National Press Club condemns killings of journalists in Egypt, demands probe
August 18, 2013 | By Rachel Oswald | firstname.lastname@example.org
The National Press Club on Aug. 16 strongly condemned the Egyptian government-ordered violence that resulted in the killings during the week of at least four journalists and the shooting, beating and detainment of many others.
The injured and killed journalists had been covering the Egyptian security forces’ attempt to break up protests by Egyptians allied with the deposed president, Mohamed Morsi.
Violence continued in Cairo on Friday, and with it, the chance that even more harm would come to the journalists covering the clashes. Security forces raided and shut down the offices of Al-Jazeera Mubashir, the satellite network's Egypt affiliate, according to news reports on Friday. Western journalists posted on Twitter on Friday reports of being briefly detained by members of a local citizens' committee and having their camera gear confiscated.
“The killings and attacks on journalists in Egypt are an egregious violation of international norms that uphold the media’s right to conduct its work unmolested and without fear of violent reprisals,” NPC Club President Angela Greiling Keane said. “As the turmoil in Egypt is not showing any signs of letting up, local and foreign reporters will continue to work to cover this hugely important story. It is critically important that both Egyptian security services and Muslim Brotherhood supporters respect press freedom and allow journalists to safely go about their work.”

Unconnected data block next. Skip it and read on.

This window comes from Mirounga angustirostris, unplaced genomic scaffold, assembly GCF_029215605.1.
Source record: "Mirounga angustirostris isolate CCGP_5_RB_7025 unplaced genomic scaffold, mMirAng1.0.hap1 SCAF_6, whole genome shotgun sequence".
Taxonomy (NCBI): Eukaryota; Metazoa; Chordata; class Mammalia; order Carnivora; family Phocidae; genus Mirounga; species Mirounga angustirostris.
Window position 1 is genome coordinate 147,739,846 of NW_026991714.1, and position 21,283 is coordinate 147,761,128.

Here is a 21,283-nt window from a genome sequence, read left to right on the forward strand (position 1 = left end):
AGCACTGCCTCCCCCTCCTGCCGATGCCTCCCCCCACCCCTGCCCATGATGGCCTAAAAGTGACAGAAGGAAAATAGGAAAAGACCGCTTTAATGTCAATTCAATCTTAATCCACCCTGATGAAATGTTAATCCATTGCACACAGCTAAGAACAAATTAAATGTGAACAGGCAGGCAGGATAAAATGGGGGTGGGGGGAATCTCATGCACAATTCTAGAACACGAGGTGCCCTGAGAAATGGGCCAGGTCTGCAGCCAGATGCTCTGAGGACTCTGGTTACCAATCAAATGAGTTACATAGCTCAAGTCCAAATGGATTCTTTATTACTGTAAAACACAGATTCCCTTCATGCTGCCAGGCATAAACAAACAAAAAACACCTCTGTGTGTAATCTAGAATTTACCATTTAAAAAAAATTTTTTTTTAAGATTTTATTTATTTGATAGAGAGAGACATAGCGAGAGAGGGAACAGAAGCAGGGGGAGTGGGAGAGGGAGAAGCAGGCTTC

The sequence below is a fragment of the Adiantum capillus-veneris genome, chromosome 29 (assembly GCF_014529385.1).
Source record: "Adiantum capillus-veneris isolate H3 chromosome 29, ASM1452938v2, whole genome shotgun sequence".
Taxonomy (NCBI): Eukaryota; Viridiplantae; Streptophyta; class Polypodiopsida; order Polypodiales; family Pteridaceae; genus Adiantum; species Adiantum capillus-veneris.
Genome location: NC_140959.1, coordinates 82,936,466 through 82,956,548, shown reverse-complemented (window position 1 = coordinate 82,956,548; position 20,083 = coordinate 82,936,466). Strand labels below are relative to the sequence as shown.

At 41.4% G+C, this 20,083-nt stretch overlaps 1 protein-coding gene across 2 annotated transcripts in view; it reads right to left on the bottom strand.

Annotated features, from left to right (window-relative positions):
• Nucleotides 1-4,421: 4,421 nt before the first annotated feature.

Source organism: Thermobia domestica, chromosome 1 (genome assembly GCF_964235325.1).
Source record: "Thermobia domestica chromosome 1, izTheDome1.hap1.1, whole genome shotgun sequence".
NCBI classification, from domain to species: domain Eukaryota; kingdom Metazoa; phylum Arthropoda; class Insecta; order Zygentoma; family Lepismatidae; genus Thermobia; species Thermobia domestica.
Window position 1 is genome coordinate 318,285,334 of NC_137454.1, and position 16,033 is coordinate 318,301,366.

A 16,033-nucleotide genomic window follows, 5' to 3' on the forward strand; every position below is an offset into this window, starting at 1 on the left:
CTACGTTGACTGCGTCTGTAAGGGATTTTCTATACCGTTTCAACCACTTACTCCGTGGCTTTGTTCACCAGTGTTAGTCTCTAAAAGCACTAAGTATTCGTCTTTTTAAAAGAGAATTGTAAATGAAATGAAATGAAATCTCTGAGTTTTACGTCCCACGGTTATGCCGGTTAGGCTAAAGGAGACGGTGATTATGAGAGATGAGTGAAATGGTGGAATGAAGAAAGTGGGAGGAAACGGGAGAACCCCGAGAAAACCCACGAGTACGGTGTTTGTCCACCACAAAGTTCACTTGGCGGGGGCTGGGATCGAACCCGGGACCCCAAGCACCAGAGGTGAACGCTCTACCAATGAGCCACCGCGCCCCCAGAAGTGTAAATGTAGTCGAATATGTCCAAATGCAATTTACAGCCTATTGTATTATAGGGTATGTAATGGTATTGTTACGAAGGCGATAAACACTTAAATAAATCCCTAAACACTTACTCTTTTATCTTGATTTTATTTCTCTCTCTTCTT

The National Press Club also called on Egyptian authorities to carry out an investigation into each of the incidents where journalists were harmed or arrested and to take action against those responsible.
Aug. 14 was the deadliest day on record for journalists in Egypt, according to the Committee to Protect Journalists. Ahmed Abdel Gawad, an employee of the government-run Al-Akhbar newspaper is understood to have been shot to death while covering the Egyptian police crackdown at the Rabaa Al-Adawiya mosque in Nasr City. Photojournalist Mosaab al-Shami of the local Rassd News Network reportedly was killed by a sniper as he tried to flee the violence at the mosque. Longtime cameraman Mick Deane of the British Sky News network was also killed by gunfire while documenting the mosque raid.
A fourth journalist was killed at the mosque, though that reporter, Habiba Ahmed Abd Elaziz, was not on assignment at the time of her death, according to information provided to CPJ by her employer, Gulf News.
Other reports have come in of more journalists suffering nonfatal gunshot wounds. Daily Beast/Newsweek foreign correspondent Mike Giglio wrote a first-hand account of his experience being brutally assaulted by security forces and briefly detained with other media workers while he attempted to cover the raid on Rabaa Al-Adawiya.
The National Press Club's Press Freedom Committee leads Club efforts to speak out about potential threats to press freedom and open government in the United States and abroad and to promote greater transparency and protections for journalists.
The Club is the world's leading professional organization for journalists. Founded in 1908, it comprises some 3,000 reporters and news sources.